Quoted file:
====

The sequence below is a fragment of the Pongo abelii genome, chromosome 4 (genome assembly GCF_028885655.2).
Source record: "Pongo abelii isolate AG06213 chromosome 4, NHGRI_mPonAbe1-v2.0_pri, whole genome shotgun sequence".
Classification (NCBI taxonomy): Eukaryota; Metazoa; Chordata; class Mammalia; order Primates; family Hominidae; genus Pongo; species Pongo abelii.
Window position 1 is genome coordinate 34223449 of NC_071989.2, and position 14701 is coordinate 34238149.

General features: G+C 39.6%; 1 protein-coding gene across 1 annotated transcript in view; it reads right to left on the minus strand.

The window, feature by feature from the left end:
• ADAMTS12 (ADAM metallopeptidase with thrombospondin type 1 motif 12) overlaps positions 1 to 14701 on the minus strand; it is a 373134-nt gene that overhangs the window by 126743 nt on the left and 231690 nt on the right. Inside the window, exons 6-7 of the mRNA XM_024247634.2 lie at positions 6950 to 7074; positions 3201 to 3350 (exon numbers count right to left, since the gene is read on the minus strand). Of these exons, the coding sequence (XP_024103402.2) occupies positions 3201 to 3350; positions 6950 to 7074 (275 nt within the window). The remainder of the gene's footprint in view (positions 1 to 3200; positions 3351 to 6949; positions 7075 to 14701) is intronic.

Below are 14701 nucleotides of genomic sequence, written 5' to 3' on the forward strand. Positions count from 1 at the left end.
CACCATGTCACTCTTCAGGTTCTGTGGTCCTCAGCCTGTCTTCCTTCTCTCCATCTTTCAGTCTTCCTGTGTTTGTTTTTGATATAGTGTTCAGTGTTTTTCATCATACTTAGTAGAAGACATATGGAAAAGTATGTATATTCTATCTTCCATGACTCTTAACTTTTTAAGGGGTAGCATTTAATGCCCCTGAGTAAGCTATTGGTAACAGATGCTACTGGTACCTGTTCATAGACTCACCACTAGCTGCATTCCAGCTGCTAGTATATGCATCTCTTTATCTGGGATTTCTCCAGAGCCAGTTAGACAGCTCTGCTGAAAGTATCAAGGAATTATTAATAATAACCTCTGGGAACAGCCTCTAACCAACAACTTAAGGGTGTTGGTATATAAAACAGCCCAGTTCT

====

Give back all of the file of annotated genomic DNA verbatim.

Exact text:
The sequence below is a fragment of the Pongo abelii genome, chromosome 4 (genome assembly GCF_028885655.2).
Source record: "Pongo abelii isolate AG06213 chromosome 4, NHGRI_mPonAbe1-v2.0_pri, whole genome shotgun sequence".
Classification (NCBI taxonomy): Eukaryota; Metazoa; Chordata; class Mammalia; order Primates; family Hominidae; genus Pongo; species Pongo abelii.
Window position 1 is genome coordinate 34223449 of NC_071989.2, and position 14701 is coordinate 34238149.

General features: G+C 39.6%; 1 protein-coding gene across 1 annotated transcript in view; it reads right to left on the minus strand.

The window, feature by feature from the left end:
• ADAMTS12 (ADAM metallopeptidase with thrombospondin type 1 motif 12) overlaps positions 1 to 14701 on the minus strand; it is a 373134-nt gene that overhangs the window by 126743 nt on the left and 231690 nt on the right. Inside the window, exons 6-7 of the mRNA XM_024247634.2 lie at positions 6950 to 7074; positions 3201 to 3350 (exon numbers count right to left, since the gene is read on the minus strand). Of these exons, the coding sequence (XP_024103402.2) occupies positions 3201 to 3350; positions 6950 to 7074 (275 nt within the window). The remainder of the gene's footprint in view (positions 1 to 3200; positions 3351 to 6949; positions 7075 to 14701) is intronic.

Below are 14701 nucleotides of genomic sequence, written 5' to 3' on the forward strand. Positions count from 1 at the left end.
CACCATGTCACTCTTCAGGTTCTGTGGTCCTCAGCCTGTCTTCCTTCTCTCCATCTTTCAGTCTTCCTGTGTTTGTTTTTGATATAGTGTTCAGTGTTTTTCATCATACTTAGTAGAAGACATATGGAAAAGTATGTATATTCTATCTTCCATGACTCTTAACTTTTTAAGGGGTAGCATTTAATGCCCCTGAGTAAGCTATTGGTAACAGATGCTACTGGTACCTGTTCATAGACTCACCACTAGCTGCATTCCAGCTGCTAGTATATGCATCTCTTTATCTGGGATTTCTCCAGAGCCAGTTAGACAGCTCTGCTGAAAGTATCAAGGAATTATTAATAATAACCTCTGGGAACAGCCTCTAACCAACAACTTAAGGGTGTTGGTATATAAAACAGCCCAGTTCT